Five Seasons in the Rockies

Reader Contribution by Bruce Mcelmurray

Some would possibly contend that we have three seasons in the Rockies; winter which is our longest season, all other seasons combined and the dreaded mud season. We actually have five seasons with winter being the longest, sometimes up to 6 months long, and then spring, summer and fall. Our worst season is MUD season. That is when the winter snows change to water and slush, and coupled with the combination of warm days and cold nights they turn our roads and the ground into mud. This is the season that only lasts for a few weeks but clearly has the capability to make lives and travel miserable. Mud season is a time that tests your will to remain sane and cope with the never ending messy conditions.

Mud Season

Springtime in the mountains is when everything goes from brown or white to green. Animals come out of hibernation. It is a time when you can again see the ground and assess the damage winter may have caused. Wildflowers start to bloom and the meadows become radiant with a myriad of different colors. Birds build nests and hatch their young. It’ss a time when everything emerges fresh and new, and life is reborn again, and the freshness of the air is invigorating and dazzling colors return to the meadows and open areas. Sandwiched between winter and spring however is our most depressing season and that is mud season. Dirt roads become rutted bogs of soft clay, mud and rocks that require excellent driving skill. It is part of living in the mountains so most people, like us, just tough it out knowing that it is only a brief time all the time looking forward to what follows: spring, summer and fall. Mud season is that season to tolerate and persevere. Anyone who has lived on a dirt road in the mountains can relate to these words.

Mountain Dirt Roads

Mountain roads are generally dirt roads and require the wisdom of Solomon and the precision of a watch maker to drive safely on them. Mud season is a sensitive time of year for roads because if you drive on them when they’re real soft you can do irreparable harm to them. Recently our grader operator plowed our road when it should have been left alone. Over night we had received 13” of snow and the temperatures were around freezing. Then the sun came up and it warmed up to the 40’s and the snow melted as did the dirt under it. When the grader came around at 5:00 P.M. the ground was soft and the snow had turned to slush.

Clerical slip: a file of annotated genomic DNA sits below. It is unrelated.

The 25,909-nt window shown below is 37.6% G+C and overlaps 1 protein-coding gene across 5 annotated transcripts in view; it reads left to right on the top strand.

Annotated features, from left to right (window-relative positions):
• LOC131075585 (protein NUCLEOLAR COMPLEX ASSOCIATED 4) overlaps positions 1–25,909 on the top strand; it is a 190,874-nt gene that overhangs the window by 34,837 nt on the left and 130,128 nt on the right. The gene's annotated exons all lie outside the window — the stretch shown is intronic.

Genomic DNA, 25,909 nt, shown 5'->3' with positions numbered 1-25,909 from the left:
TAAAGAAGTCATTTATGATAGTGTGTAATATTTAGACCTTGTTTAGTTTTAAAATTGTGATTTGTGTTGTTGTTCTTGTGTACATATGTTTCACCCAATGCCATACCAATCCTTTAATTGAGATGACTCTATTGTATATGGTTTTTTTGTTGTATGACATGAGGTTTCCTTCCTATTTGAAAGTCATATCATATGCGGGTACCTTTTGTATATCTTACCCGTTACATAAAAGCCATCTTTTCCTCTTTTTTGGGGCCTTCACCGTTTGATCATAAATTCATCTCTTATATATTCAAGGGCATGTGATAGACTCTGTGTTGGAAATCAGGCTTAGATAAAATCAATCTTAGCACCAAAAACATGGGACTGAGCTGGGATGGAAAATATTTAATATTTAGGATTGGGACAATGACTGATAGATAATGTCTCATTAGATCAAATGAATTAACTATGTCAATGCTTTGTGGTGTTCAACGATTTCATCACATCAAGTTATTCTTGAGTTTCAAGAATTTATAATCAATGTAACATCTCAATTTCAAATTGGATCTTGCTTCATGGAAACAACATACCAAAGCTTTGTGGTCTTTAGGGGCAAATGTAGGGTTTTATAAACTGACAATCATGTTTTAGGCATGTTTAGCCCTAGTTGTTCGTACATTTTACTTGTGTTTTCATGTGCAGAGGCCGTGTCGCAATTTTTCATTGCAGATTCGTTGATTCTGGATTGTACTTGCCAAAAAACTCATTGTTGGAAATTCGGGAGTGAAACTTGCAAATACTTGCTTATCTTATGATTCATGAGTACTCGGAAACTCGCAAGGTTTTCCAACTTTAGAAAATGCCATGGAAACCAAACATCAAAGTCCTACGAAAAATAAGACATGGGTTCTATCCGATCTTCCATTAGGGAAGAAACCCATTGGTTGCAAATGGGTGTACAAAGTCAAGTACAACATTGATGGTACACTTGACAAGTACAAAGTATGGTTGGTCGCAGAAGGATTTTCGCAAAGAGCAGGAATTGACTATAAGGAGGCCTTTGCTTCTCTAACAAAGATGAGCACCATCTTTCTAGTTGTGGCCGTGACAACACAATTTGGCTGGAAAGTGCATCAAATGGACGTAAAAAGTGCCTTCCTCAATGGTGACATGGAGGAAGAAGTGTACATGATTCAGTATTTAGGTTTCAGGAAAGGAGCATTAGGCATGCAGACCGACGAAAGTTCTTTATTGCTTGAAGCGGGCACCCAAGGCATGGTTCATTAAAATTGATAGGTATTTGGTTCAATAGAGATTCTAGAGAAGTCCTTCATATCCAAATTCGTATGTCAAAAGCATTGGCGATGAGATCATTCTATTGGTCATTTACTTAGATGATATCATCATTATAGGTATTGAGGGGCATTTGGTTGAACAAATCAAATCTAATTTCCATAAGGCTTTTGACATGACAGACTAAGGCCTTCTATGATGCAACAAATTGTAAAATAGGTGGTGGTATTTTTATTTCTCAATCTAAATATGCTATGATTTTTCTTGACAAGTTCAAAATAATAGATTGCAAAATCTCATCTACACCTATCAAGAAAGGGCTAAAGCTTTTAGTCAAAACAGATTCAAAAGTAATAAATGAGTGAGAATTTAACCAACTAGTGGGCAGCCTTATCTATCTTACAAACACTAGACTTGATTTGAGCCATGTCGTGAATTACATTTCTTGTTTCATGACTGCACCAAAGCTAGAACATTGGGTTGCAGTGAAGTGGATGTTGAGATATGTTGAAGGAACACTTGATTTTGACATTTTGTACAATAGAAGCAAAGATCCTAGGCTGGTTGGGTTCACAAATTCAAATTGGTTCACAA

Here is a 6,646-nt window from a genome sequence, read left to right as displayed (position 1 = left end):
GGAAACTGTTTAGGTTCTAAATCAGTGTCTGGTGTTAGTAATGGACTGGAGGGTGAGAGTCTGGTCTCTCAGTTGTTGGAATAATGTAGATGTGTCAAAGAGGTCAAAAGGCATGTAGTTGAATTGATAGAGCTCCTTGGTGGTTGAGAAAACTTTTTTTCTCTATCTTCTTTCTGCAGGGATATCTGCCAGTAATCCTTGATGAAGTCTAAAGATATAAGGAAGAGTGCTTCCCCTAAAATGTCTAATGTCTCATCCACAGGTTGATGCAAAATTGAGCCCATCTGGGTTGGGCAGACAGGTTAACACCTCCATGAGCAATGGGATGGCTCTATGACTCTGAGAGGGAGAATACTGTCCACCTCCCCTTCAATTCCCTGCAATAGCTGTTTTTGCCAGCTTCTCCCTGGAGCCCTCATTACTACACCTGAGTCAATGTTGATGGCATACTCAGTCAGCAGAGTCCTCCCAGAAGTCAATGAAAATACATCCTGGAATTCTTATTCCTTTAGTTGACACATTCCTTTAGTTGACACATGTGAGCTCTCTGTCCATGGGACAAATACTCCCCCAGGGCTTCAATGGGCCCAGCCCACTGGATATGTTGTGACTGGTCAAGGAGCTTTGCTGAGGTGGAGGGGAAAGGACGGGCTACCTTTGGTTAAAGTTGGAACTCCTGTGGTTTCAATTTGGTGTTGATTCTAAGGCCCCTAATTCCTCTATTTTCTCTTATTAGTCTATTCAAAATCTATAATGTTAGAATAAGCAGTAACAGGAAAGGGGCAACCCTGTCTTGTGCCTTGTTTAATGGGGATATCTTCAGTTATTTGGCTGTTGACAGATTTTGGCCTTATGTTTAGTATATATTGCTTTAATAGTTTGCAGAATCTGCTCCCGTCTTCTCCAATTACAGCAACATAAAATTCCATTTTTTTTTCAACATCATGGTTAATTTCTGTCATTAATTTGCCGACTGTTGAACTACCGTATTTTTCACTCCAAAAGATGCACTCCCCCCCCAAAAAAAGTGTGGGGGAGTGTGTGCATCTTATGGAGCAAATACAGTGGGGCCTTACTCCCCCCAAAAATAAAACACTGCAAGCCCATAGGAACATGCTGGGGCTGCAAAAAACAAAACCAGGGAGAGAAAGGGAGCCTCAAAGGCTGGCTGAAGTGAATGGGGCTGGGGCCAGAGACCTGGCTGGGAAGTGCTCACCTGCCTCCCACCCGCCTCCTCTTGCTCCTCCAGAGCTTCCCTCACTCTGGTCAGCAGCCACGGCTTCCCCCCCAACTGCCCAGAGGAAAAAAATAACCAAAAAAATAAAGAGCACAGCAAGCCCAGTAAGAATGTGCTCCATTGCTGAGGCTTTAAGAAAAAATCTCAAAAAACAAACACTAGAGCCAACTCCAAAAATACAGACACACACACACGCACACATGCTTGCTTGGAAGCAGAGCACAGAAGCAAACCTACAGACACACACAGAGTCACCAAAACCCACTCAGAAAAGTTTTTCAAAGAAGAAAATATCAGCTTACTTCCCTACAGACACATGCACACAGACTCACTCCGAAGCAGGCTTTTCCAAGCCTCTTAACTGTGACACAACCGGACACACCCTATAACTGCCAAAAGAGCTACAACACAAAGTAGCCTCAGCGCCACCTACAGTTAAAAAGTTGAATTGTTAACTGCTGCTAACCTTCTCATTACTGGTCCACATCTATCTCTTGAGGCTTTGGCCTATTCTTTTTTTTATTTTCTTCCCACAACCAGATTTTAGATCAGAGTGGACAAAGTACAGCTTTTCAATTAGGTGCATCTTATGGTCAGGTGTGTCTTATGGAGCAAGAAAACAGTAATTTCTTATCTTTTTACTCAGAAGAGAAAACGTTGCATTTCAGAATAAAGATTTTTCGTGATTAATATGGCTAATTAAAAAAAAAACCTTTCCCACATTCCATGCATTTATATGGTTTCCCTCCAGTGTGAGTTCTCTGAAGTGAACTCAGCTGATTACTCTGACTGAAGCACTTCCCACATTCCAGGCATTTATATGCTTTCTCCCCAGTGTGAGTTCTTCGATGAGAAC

One careless attempt to plow the small amount of remaining snow destroyed our road. The grader sunk 6” or more in the mud allowing the blade to scrape off much of the road base and dirt that had been on the road. With the gooey mud the grader then was having trouble staying on the road leaving deep ruts that went all over the road. Our perfectly functional road of 17 years was gone in one careless moment. Once the grader had started down the road the operator couldn’t help but see what damage was being inflicted on the road, but it was too late to turn around as there was no place wide enough to turn around and head back.

Adapting to Mud

While we were heartsick over this occurrence the result is that we now have to plan trips to shop when the road is frozen early in the morning and return before it thaws out. We are required to adjust to a sloppy road and hope that our land owner association will repair the roads soon, which is looking doubtful at the moment. Mud season is a time of year when patience is tested, vehicle endurance is tested and adaptability is required. Four wheel drive is absolutely necessary this time of year. The aftermath of having our road destroyed now rests in the hands of those within our land owner association. Like most associations of this kind, ours is not always functional and presently our road also is equally non-functional. We have noticed that other roads have been damaged and hence we may have to get in line to get much needed road base reapplied to our road.

Never the less, the dirt roads this time of year become a hazard to use and extra caution is needed. While winter is harsh it is predictable and more easy to adapt to than mud season. Mud season lasts as long as the snow continues to melt and the temperatures are warm during the day. It is dependent on the volume of snow received in the winter. The snow or rain we do receive this time of year is wet and contributes to making more and deeper mud. The moisture does provide the necessary moisture to see us through the rest of the year so we put up with the mud. Soon it will have melted off and our roads will be more passable. It is also that time of year when we take special precautions not to track mud into the house. Our mud season doesn’t last over a few weeks but it can reduce a well behaved and calm person to hysteria and fits of anger.


Receiving deliveries and having services preformed by outside repairmen are far more difficult during the dreaded mud season. Mud season is a very real season in the mountains just like the other four seasons are. Some have suggested that we pave our roads but steep winding roads once paved tend to ice over easily and getting in and out of our community would be impossible to accomplish safely under those conditions. So this is our time of year when we exercise patience, use extra caution, and fondly look forward to the best of springtime.

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